Stephen Nessen, Reporter, WNYC News
Stephen Nessen reports for the WNYC Newsroom and can often be heard live on Morning Edition.
Midland Beach, Staten Island, is a working-class neighborhood on the eastern shore of Staten Island that sits just a few feet above sea level. It is exactly the kind of neighborhood where, according to a major report issued in August by the federal government, homeowners need to elevate their homes to prepare for rising sea levels and stronger storms. In one square mile there, 11 people drowned in their homes during Sandy.
But George Gabel isn't interested in altering his home at this point.
"I know in today's dollar what a nail costs and a piece of wood and labor. The house ain't worth me raising," he said. "If I was going to raise anything I'd build new."
The 63-year old and his wife have lived in the area nearly their whole lives. They're retired, own their 2-story clapboard home, but did not have flood insurance. So now they have maxed out their credit cards making it livable again with new floors, walls and appliances. And the value of Gabel’s home has dropped about $120,000 after Sandy, so he says there is no way he would spend money to elevate the place now.
George and Shirley Gabel have lived in Midland Beach for over 60 years and don't plan to raise their homes to meet new guidelines. (Stephen Nessen/WNYC)
In this neighborhood people are supposed to elevate their homes about 10 feet above the mean sea level or more to meet new federal guidelines. Gurand's house sits roughly at the ground level, Gabel’s is about seven steps up.
And then there is 63-year old Joe Bertacchi, who is willing to elevate his home. But there is not much of it left at this point.
At the end of Iona Street, his 2-story home is just a shell. The roof is missing, there are no interior walls and not even a front door.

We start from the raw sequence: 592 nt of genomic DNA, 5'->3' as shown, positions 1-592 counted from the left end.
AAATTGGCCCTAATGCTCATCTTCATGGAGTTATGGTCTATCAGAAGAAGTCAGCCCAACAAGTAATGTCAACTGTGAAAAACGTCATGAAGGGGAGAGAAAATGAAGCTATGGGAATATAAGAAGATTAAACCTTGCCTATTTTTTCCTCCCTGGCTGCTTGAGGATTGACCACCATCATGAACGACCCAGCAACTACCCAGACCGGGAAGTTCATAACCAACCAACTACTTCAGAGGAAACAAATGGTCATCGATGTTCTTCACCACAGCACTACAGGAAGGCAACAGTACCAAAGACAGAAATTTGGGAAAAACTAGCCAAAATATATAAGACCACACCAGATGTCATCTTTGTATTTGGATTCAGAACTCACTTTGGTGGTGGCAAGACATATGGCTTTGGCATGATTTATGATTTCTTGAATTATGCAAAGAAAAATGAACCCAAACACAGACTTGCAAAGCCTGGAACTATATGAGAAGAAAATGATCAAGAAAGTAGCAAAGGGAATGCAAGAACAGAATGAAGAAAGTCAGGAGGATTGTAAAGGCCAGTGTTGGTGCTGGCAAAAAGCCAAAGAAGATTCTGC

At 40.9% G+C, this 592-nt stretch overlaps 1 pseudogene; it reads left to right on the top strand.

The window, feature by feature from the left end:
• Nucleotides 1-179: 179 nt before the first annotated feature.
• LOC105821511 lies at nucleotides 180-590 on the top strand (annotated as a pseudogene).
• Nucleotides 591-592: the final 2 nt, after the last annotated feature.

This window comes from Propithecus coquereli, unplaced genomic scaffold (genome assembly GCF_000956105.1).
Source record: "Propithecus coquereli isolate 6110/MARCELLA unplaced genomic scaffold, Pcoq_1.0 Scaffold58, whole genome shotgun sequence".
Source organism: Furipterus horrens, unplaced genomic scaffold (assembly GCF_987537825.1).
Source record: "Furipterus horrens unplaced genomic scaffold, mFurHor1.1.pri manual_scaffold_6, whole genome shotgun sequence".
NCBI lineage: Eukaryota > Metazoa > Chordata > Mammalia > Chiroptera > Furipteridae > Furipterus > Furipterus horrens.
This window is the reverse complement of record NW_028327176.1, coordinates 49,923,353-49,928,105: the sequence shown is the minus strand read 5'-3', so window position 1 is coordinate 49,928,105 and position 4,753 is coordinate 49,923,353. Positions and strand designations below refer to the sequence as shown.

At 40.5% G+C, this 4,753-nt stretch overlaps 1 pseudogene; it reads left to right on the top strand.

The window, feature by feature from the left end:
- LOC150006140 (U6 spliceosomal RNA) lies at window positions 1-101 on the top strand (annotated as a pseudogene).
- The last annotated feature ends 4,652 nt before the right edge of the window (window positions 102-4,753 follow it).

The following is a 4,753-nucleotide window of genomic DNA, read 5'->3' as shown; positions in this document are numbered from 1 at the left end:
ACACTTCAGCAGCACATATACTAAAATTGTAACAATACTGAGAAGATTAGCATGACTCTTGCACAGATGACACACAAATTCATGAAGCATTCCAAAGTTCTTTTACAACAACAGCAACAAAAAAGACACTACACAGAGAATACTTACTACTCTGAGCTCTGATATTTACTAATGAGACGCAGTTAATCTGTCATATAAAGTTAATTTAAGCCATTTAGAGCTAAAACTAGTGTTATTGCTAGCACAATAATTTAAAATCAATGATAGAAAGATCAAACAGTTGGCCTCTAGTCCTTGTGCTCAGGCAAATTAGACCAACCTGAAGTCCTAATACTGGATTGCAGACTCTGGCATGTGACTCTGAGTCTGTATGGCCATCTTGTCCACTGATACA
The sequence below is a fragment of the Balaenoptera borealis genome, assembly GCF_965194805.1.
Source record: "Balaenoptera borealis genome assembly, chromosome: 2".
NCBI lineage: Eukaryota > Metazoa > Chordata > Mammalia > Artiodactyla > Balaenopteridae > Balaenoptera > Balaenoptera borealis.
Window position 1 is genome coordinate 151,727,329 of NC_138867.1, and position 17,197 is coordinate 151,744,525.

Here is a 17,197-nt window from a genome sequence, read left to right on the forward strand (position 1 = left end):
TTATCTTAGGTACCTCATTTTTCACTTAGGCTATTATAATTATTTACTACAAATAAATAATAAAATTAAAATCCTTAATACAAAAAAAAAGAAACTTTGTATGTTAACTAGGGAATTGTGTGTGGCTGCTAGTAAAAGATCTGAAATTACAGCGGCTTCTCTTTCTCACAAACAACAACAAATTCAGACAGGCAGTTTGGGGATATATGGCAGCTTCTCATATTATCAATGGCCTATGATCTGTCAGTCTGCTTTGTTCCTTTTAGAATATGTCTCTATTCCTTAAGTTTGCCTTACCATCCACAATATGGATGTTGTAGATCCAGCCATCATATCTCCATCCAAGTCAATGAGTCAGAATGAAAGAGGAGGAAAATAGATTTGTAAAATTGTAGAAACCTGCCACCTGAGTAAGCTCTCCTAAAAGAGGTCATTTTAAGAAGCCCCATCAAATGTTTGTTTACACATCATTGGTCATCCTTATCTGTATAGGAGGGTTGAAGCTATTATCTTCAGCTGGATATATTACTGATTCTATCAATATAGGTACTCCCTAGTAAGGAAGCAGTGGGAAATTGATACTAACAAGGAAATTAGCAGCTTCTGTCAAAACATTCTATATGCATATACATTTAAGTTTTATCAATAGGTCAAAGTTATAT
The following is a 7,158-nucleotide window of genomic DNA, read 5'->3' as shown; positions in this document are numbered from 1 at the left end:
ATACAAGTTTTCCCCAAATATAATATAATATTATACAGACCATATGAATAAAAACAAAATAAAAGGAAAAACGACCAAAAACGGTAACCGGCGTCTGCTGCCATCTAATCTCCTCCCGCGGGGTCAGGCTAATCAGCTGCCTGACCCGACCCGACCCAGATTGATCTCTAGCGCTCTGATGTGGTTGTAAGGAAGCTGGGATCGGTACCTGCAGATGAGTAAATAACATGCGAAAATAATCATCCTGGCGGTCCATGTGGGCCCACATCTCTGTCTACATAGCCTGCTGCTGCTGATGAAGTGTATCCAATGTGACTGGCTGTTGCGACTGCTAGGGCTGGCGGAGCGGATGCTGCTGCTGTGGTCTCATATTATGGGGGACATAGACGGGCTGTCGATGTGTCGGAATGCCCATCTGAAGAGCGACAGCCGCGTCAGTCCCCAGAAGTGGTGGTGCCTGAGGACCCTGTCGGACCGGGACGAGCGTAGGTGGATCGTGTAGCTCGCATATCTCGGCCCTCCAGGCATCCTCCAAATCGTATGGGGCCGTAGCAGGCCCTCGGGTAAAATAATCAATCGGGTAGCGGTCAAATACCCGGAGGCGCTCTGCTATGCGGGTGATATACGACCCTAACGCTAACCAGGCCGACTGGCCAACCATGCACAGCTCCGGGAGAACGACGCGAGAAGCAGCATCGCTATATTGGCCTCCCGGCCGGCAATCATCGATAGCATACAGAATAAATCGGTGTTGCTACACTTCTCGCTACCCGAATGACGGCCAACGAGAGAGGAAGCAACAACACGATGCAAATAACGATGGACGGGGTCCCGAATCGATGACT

After Sandy, he began renovating his own home without permits or permission.
"We had relatives. We had volunteers to break up the ceiling because the water was still leaking," he said on a recent visit to his home. "It was trapped in between the floor and the cement ceiling."
Bertacchi got pretty far along, ripping out entire floors, putting in new joists and pillars and fixing the foundation. But last May, the city Department of Buildings stepped in and issued a stop work order on his renovating. He was fined $4,000 for demolishing his home without a permit. He paid it, but a spokeswoman for the buildings department, Kelly Magee, said he has not filed the proper paperwork to get the stop work order lifted.
Joe Bertacchi's in his damaged home on Iona Street in Midland Beach, Staten Island. (Stephen Nessen/WNYC)
More than 650,000 homes were damaged or destroyed by Sandy in New York and New Jersey, according to estimates. And while $1.8 billion in federal funds has gone to New York City to help bridge the gap between what homeowners received from flood insurance and what they need to rebuild, city officials say that will only help a small fraction of those homes to elevate above flood level.
Shaun Donovan, the Secretary of Housing and Urban Development, who issued the federal guidelines for rebuilding smarter in August, told WNYC that it is unfortunate many people have rebuilt their homes back just the way they were before Sandy.
"We know that for the long term what we’re building is a set of standards, and working with local communities that will ensure that communities are better protected when the next storm hits," he said.
He added, while the process for receiving federal aid has been slow, he expects more homeowners will begin receiving money over the next few months.
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